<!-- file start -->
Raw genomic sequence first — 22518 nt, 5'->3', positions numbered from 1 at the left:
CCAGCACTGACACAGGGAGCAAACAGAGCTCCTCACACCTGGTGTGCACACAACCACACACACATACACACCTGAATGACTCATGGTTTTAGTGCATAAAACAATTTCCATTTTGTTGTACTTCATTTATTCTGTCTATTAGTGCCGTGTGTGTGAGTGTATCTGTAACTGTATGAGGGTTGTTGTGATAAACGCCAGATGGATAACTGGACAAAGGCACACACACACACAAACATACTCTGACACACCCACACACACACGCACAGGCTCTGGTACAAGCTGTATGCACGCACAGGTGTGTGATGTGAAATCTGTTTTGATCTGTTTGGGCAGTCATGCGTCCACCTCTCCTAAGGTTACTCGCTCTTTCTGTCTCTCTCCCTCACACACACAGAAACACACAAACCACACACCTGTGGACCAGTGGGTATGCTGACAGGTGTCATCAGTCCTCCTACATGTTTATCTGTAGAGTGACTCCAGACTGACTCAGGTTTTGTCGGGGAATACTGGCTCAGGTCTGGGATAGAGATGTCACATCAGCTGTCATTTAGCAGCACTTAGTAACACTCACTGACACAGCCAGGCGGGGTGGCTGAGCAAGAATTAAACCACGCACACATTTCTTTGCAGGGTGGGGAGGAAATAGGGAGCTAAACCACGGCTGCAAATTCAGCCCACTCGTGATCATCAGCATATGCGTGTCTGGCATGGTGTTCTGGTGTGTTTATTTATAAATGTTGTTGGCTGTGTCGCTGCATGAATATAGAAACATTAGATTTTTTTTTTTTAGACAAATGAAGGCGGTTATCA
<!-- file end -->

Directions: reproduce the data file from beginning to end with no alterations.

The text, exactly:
Raw genomic sequence first — 22518 nt, 5'->3', positions numbered from 1 at the left:
CCAGCACTGACACAGGGAGCAAACAGAGCTCCTCACACCTGGTGTGCACACAACCACACACACATACACACCTGAATGACTCATGGTTTTAGTGCATAAAACAATTTCCATTTTGTTGTACTTCATTTATTCTGTCTATTAGTGCCGTGTGTGTGAGTGTATCTGTAACTGTATGAGGGTTGTTGTGATAAACGCCAGATGGATAACTGGACAAAGGCACACACACACACAAACATACTCTGACACACCCACACACACACGCACAGGCTCTGGTACAAGCTGTATGCACGCACAGGTGTGTGATGTGAAATCTGTTTTGATCTGTTTGGGCAGTCATGCGTCCACCTCTCCTAAGGTTACTCGCTCTTTCTGTCTCTCTCCCTCACACACACAGAAACACACAAACCACACACCTGTGGACCAGTGGGTATGCTGACAGGTGTCATCAGTCCTCCTACATGTTTATCTGTAGAGTGACTCCAGACTGACTCAGGTTTTGTCGGGGAATACTGGCTCAGGTCTGGGATAGAGATGTCACATCAGCTGTCATTTAGCAGCACTTAGTAACACTCACTGACACAGCCAGGCGGGGTGGCTGAGCAAGAATTAAACCACGCACACATTTCTTTGCAGGGTGGGGAGGAAATAGGGAGCTAAACCACGGCTGCAAATTCAGCCCACTCGTGATCATCAGCATATGCGTGTCTGGCATGGTGTTCTGGTGTGTTTATTTATAAATGTTGTTGGCTGTGTCGCTGCATGAATATAGAAACATTAGATTTTTTTTTTTTAGACAAATGAAGGCGGTTATCA